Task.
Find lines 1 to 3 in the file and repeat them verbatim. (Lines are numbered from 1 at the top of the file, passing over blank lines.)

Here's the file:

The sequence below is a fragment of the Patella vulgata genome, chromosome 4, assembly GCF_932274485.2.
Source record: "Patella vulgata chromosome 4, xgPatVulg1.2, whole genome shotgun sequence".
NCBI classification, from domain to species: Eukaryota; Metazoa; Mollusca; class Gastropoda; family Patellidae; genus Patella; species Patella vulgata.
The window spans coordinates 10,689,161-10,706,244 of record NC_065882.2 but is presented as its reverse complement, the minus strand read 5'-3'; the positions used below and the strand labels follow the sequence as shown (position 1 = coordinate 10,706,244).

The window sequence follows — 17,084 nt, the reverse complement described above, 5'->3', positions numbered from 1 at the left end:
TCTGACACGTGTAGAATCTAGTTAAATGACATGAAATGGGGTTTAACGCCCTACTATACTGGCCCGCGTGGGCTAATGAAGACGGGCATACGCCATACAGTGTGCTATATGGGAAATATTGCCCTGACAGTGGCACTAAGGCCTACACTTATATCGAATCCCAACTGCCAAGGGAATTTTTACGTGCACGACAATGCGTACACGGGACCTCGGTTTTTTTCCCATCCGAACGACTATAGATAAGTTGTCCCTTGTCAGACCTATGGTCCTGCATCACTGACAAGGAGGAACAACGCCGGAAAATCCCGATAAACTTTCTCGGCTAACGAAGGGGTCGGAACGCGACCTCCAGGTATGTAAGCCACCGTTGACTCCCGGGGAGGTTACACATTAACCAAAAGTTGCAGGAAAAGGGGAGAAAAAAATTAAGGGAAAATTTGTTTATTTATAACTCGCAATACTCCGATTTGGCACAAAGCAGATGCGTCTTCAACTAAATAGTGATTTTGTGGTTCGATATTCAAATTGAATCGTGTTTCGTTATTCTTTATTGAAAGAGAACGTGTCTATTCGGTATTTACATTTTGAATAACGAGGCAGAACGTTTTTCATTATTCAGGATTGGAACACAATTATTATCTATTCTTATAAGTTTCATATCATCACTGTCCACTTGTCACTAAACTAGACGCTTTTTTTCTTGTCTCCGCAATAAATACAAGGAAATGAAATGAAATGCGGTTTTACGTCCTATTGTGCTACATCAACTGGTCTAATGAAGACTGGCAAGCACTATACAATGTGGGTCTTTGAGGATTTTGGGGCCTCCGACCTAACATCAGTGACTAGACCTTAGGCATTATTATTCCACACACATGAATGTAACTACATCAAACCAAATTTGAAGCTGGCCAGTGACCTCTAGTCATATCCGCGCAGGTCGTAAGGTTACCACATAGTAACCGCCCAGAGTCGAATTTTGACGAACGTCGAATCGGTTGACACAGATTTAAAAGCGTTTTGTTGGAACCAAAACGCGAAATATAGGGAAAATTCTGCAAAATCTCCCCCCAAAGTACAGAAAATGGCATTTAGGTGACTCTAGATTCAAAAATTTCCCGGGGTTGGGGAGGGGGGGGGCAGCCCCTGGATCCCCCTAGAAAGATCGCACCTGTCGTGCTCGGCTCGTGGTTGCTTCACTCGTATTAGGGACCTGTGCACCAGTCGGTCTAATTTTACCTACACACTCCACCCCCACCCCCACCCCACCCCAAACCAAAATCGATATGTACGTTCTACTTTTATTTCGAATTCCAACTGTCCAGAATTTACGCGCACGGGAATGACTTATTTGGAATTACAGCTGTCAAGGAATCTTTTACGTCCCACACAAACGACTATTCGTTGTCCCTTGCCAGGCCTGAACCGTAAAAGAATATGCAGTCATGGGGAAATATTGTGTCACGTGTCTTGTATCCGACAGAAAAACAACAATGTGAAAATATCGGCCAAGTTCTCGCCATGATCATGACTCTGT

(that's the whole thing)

The sequence below is a fragment of the Patella vulgata genome, chromosome 4, assembly GCF_932274485.2.
Source record: "Patella vulgata chromosome 4, xgPatVulg1.2, whole genome shotgun sequence".
NCBI classification, from domain to species: Eukaryota; Metazoa; Mollusca; class Gastropoda; family Patellidae; genus Patella; species Patella vulgata.